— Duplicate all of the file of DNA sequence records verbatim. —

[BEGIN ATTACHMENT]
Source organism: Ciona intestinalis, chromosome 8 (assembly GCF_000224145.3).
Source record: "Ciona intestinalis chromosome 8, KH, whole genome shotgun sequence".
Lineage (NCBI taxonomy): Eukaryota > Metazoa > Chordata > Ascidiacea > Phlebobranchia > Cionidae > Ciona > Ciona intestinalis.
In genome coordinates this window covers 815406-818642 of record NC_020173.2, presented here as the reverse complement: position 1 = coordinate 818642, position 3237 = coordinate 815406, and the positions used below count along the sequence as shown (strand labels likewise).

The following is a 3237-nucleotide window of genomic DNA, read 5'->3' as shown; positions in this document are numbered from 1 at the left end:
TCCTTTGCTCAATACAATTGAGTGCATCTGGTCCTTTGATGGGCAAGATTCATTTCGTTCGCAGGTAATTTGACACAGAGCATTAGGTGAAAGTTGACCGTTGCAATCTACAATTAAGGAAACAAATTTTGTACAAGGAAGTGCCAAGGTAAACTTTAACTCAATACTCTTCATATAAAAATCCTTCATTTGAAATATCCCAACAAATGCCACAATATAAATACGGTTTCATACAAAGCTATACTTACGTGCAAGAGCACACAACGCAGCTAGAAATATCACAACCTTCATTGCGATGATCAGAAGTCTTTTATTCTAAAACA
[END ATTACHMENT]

Source organism: Ciona intestinalis, chromosome 8 (assembly GCF_000224145.3).
Source record: "Ciona intestinalis chromosome 8, KH, whole genome shotgun sequence".
Lineage (NCBI taxonomy): Eukaryota > Metazoa > Chordata > Ascidiacea > Phlebobranchia > Cionidae > Ciona > Ciona intestinalis.
In genome coordinates this window covers 815406-818642 of record NC_020173.2, presented here as the reverse complement: position 1 = coordinate 818642, position 3237 = coordinate 815406, and the positions used below count along the sequence as shown (strand labels likewise).

The following is a 3237-nucleotide window of genomic DNA, read 5'->3' as shown; positions in this document are numbered from 1 at the left end:
TCCTTTGCTCAATACAATTGAGTGCATCTGGTCCTTTGATGGGCAAGATTCATTTCGTTCGCAGGTAATTTGACACAGAGCATTAGGTGAAAGTTGACCGTTGCAATCTACAATTAAGGAAACAAATTTTGTACAAGGAAGTGCCAAGGTAAACTTTAACTCAATACTCTTCATATAAAAATCCTTCATTTGAAATATCCCAACAAATGCCACAATATAAATACGGTTTCATACAAAGCTATACTTACGTGCAAGAGCACACAACGCAGCTAGAAATATCACAACCTTCATTGCGATGATCAGAAGTCTTTTATTCTAAAACA